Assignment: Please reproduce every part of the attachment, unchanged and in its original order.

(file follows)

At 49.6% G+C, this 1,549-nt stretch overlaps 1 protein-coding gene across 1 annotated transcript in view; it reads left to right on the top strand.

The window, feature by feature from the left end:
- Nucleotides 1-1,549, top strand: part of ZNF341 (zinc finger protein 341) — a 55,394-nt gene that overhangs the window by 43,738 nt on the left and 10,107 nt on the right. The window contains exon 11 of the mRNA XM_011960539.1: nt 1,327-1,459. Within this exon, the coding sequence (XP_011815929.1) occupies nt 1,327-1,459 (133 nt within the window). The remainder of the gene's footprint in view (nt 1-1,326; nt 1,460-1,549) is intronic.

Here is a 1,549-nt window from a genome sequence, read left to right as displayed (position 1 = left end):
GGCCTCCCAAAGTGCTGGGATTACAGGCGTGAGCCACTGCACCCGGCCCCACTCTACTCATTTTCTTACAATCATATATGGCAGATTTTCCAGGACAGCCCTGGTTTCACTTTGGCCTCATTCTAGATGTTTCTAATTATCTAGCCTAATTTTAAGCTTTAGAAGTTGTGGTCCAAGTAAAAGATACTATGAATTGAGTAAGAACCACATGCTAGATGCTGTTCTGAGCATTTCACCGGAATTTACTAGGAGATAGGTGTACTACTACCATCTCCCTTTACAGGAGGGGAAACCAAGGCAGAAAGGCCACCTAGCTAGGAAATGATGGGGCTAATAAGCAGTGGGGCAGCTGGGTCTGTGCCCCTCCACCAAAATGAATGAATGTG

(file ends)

At 49.6% G+C, this 1,549-nt stretch overlaps 1 protein-coding gene across 1 annotated transcript in view; it reads left to right on the top strand.

The window, feature by feature from the left end:
- Nucleotides 1-1,549, top strand: part of ZNF341 (zinc finger protein 341) — a 55,394-nt gene that overhangs the window by 43,738 nt on the left and 10,107 nt on the right. The window contains exon 11 of the mRNA XM_011960539.1: nt 1,327-1,459. Within this exon, the coding sequence (XP_011815929.1) occupies nt 1,327-1,459 (133 nt within the window). The remainder of the gene's footprint in view (nt 1-1,326; nt 1,460-1,549) is intronic.

Here is a 1,549-nt window from a genome sequence, read left to right as displayed (position 1 = left end):
GGCCTCCCAAAGTGCTGGGATTACAGGCGTGAGCCACTGCACCCGGCCCCACTCTACTCATTTTCTTACAATCATATATGGCAGATTTTCCAGGACAGCCCTGGTTTCACTTTGGCCTCATTCTAGATGTTTCTAATTATCTAGCCTAATTTTAAGCTTTAGAAGTTGTGGTCCAAGTAAAAGATACTATGAATTGAGTAAGAACCACATGCTAGATGCTGTTCTGAGCATTTCACCGGAATTTACTAGGAGATAGGTGTACTACTACCATCTCCCTTTACAGGAGGGGAAACCAAGGCAGAAAGGCCACCTAGCTAGGAAATGATGGGGCTAATAAGCAGTGGGGCAGCTGGGTCTGTGCCCCTCCACCAAAATGAATGAATGTG